Figure 6a shows the schematic circuit of the UWB filter realized by ANSYS DesignerRF software with and without taking into account the junctions between the lines. The associated electrical responses are presented in Figure 6b. The comparison between responses shows a difference at high frequencies. The electrical response of the circuit without junctions is what is desired; however, when junctions are added, undesired capacitive effects influence the electrical response at high frequencies. To adjust the response, one option is to modify the length of the interconnecting transmission lines. The new values are shown in Table 2. Figure 7 shows the electrical response of the modified UWB filter which now corresponds to the desired response.

Table 2

Figure 7

Figure 7 Desired filter response (red line) compared with the response of the optimized design (blue line).

Figure 8

Figure 8 Network analyzer display showing the response of the assembled UWB filter (a), circuit simulation of the modified UWB filter design (black line) compared with the measured response of the assembled filter (red line) (b).

Once theoretical design and the simulation are complete, the UWB filter is built on a magnetic plate, Figure 8a, and measured using an Anritsu VNA. Figure 8b compares measurement and EM simulations, showing good agreement, particularly in terms of passband insertion loss and stopband rejection. Insertion loss at the center frequency, for example, is 1.31 and 1.25 dB, respectively, for HFSS simulation versus measurement. Moreover, the desired bandwidth of 750 MHz was achieved.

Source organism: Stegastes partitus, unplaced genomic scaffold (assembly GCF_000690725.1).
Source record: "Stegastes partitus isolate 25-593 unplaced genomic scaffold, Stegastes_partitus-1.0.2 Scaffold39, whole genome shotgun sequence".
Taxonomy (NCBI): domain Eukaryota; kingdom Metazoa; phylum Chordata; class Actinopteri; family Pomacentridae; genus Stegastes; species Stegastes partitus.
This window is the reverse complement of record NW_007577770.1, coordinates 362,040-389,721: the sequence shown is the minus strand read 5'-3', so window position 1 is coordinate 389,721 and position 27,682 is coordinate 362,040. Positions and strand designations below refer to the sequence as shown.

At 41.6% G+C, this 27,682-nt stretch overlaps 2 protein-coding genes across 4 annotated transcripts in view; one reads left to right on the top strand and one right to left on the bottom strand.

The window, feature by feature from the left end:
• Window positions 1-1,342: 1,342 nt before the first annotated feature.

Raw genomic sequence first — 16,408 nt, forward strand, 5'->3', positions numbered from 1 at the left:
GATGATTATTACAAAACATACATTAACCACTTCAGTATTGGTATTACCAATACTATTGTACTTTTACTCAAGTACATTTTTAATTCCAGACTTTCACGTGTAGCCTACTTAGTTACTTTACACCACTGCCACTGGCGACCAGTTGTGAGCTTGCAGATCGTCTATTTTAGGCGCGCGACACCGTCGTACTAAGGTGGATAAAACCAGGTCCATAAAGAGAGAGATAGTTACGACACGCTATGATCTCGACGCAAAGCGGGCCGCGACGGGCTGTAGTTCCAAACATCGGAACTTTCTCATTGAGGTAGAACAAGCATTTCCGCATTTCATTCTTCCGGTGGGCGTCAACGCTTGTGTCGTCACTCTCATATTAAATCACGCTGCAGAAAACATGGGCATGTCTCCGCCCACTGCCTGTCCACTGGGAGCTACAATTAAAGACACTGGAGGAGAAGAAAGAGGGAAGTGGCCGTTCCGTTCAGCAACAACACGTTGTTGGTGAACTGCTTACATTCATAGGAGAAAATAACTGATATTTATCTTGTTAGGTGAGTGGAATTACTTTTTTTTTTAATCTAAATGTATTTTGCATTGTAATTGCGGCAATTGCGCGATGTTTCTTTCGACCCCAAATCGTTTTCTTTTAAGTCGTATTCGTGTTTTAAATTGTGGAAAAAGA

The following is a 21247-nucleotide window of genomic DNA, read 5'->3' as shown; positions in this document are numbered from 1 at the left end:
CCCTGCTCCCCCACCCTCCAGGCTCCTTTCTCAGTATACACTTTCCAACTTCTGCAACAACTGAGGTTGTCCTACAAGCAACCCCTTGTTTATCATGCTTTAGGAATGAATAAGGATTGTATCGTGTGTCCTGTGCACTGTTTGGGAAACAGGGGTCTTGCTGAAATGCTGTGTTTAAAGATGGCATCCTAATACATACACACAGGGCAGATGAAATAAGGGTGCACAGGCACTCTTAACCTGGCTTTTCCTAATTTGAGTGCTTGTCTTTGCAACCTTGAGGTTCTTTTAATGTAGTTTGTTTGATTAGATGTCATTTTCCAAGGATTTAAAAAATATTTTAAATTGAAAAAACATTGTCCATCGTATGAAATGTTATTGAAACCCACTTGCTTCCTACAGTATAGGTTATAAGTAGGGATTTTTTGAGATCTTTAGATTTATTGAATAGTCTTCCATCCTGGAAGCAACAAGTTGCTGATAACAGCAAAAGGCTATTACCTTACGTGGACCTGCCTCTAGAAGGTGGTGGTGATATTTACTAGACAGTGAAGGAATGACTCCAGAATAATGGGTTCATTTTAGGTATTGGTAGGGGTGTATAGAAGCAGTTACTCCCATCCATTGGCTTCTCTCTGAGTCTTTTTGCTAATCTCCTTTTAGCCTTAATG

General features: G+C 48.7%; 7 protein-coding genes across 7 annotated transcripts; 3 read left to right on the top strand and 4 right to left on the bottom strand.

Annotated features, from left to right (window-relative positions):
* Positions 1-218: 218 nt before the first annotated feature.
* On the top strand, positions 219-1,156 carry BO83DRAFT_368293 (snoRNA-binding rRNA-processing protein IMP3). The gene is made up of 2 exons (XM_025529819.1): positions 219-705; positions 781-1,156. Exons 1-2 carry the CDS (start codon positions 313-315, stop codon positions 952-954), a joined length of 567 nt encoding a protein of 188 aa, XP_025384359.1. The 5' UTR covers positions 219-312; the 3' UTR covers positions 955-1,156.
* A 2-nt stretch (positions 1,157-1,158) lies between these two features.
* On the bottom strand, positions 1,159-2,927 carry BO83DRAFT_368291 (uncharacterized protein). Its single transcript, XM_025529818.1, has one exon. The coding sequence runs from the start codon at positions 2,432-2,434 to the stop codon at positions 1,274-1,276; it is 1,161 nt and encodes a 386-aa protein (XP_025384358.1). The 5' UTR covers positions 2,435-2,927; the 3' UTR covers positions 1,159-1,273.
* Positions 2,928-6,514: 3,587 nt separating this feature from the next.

Eductika provides students with a comprehensive understanding of high frequency circuits, from theory through measurement. Using a puzzle game, students can readily construct circuits using different passive microwave components. It enables students, through a structured and interactive learning environment, to become familiar with complex electromagnetic concepts and tools used for design, simulation, and measurement.


  1. J. Hong and M.J. Lancaster, Microstrip Filters for RF/Microwave Applications, John Wiley & Sons Inc., July 2001.
  2. I.C. Hunter, Theory and Design of Microwave Filters, IEE, UK, 2001.
  3. N. Marcuvitz, Waveguide HandBook, Peter Peregrinus Ltd. UK, 1986.
  4. G.L. Matthaei, L. Young and E.M.T. Jones, Microwave Filters, Impedance-Matching, Networks, and Coupling Structures, Artech House, Norwood, MA, 1980.